Thursday 27 July
* Women Now, six shorts illustrate how the experiences of women in Korea have changed since the 1930s, 7pm, free, Korean Cultural Centre, 1-3 Strand, WC2. Info: Cultural Centre
Friday 28 July
* Black GirlOusmane Sembène’s feature debut transforms a simple plot about a young Senegalese woman who moves to France to work for a wealthy white family into a complexly layered critique of the lingering colonialist mind-set in a supposedly postcolonial world,  7pm, £3/£6, ICA


Monday 31 July

* Sea of Pictures, documentary that focuses on the image of Syrian toddler Alan Kurdi, who was found drowned on a beach in Turkey while trying to reach Europe with this family + Q&A with Zahera Harb is a  journalist who has worked for more than 11 years as a journalist in Lebanon working, Misja Pekel and Anastasia Taylor-Lindr, 7pm, £12.50/£10, Frontline Club, 14 Norfolk Place, W2. Info: 7269 9030


from Tuesday 1 August

* For an Impossible Cinema: Cuban documentaries of the 1960-70s, BFI Southbank, Belvedere Road, South Bank, SE1, until 31 August. Info: Programme


Wednesday 2 August

In The Last Days of the City, filmmaker Tamer El Said's debut feature tells the fictional story of a filmmaker from downtown Cairo as he struggles to depict the soul of a city on the edge while facing loss in his own life. It was shot in Cairo, Beirut, Baghdad and Berlin two years before to the outbreak of the revolution in Egypt, + Q&A with El Said and actor Khalid Abdalla, 8pm,£3/£6, ICA, The Mall, SW1


Thursday 3 August

* Korean Film Nights 2017: The Knitting Club, documentary about a group of women working in an office who get bored with the hardened angry faces that they meet on their way to work and decide to do something about it, free, Korean Cultural Centre, 1-3 Strand, WC2. Info: Booking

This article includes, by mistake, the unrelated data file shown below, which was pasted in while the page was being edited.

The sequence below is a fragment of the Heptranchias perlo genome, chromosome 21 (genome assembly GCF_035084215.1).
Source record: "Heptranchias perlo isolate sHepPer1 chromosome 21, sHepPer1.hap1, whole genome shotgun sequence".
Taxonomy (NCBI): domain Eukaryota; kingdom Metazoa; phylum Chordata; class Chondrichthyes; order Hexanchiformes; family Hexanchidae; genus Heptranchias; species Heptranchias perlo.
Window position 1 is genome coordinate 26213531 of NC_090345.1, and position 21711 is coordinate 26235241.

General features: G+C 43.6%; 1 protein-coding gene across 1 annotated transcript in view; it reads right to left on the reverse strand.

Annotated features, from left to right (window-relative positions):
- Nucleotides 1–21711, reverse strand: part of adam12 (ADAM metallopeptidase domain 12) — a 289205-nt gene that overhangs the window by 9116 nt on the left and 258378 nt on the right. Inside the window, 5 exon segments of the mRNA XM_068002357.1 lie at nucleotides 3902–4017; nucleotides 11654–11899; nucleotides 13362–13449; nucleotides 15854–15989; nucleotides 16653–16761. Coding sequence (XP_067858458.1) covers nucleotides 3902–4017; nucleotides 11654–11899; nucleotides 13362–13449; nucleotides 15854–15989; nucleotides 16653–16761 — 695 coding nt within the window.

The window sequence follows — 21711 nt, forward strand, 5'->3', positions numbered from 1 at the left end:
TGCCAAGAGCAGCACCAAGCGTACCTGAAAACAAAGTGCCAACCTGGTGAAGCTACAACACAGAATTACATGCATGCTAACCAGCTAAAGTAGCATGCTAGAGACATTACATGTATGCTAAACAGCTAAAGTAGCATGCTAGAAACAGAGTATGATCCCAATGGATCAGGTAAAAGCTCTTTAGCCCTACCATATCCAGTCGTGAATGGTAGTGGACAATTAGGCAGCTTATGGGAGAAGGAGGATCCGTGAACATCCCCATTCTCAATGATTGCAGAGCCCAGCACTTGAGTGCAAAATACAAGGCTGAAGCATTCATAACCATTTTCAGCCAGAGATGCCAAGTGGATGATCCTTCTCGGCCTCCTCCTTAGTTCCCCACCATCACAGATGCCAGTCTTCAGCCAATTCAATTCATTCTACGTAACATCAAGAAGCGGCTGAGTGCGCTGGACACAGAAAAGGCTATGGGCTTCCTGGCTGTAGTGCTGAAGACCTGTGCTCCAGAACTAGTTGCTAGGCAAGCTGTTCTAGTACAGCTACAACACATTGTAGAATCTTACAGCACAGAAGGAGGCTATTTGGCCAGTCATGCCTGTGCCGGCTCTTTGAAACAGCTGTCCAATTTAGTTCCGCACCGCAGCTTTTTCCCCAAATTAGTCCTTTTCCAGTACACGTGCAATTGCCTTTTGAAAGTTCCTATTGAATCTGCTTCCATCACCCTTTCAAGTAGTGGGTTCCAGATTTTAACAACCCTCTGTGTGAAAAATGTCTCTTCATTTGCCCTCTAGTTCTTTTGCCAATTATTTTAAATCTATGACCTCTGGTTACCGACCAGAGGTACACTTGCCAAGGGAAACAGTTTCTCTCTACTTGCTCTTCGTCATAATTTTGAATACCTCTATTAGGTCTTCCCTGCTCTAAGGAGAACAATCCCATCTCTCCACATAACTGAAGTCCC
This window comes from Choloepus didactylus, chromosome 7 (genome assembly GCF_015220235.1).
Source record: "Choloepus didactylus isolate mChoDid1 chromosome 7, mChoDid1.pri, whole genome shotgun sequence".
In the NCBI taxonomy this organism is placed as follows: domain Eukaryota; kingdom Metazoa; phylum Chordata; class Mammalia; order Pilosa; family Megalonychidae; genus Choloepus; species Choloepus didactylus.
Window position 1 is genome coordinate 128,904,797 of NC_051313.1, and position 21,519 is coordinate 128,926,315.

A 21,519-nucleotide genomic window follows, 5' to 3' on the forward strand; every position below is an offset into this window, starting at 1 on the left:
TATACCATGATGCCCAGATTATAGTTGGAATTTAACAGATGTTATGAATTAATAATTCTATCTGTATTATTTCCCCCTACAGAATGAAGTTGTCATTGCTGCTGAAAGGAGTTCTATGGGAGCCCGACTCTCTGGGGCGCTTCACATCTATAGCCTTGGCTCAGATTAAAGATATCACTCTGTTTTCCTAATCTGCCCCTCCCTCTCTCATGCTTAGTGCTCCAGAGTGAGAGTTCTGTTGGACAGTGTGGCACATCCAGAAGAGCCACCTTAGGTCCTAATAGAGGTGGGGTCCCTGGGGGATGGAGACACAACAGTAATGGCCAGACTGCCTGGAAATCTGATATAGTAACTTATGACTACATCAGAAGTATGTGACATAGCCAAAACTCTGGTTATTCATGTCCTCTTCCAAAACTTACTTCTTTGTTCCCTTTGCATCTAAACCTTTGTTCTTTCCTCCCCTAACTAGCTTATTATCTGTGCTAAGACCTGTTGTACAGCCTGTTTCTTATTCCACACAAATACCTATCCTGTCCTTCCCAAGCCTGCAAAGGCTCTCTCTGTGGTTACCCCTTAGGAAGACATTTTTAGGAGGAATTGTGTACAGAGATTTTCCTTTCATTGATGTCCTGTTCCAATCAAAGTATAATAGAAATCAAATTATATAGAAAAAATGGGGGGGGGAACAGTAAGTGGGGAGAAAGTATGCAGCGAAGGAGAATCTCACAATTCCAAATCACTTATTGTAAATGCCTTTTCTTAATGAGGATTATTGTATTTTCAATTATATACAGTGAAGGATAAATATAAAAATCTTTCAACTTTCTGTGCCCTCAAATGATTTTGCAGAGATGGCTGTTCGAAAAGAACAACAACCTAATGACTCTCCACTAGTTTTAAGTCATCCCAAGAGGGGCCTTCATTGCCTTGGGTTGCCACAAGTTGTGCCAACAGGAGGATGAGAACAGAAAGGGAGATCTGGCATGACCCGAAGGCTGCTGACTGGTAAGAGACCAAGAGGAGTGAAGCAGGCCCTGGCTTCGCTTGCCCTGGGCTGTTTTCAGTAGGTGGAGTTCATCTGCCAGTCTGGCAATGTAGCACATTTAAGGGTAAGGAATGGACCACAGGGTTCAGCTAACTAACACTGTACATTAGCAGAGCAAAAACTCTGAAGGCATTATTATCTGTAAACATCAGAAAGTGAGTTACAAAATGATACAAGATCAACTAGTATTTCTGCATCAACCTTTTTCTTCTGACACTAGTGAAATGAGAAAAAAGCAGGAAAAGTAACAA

* Viceroy’s House, an Indian "Upstairs (Mountbatten, his wife and daughter)/ Downstairs" (500 Hindu, Muslim, Sikh servants), 6.30pm, free, Nehru Centre, 8 South Audley Street, W1. Info: 7491 3567


Friday 4-Sunday 6 August

* Doc/fest London, six films from the Sheffield Doc/Fest 2017, £9/£7 per fim, or £45 for the weekend, Curzon Bloomsbury. Programme includes Brimstone and Glory, a Mexican firework night in Tultepec; A River Below, a clash over the attempt to save the Amazonian piubnk river dolphin digs into the ethics of activism in the modern media age; Ghost Hunting, in which former detainees of an infamous Israeli interrogation centre help construct a replica of their former prison as the backdrop to a cathartic and challenging roleplay where the men re-enact their real-life experiences; Motherland goes into the heart of the world’s busiest maternity hospital in one of the most populous countries: The Philippines; with endangered African species like elephants, rhinos and lions march closer to extinction each year, Trophy delves into the powerhouse industries of big-game hunting, breeding and wildlife conservation.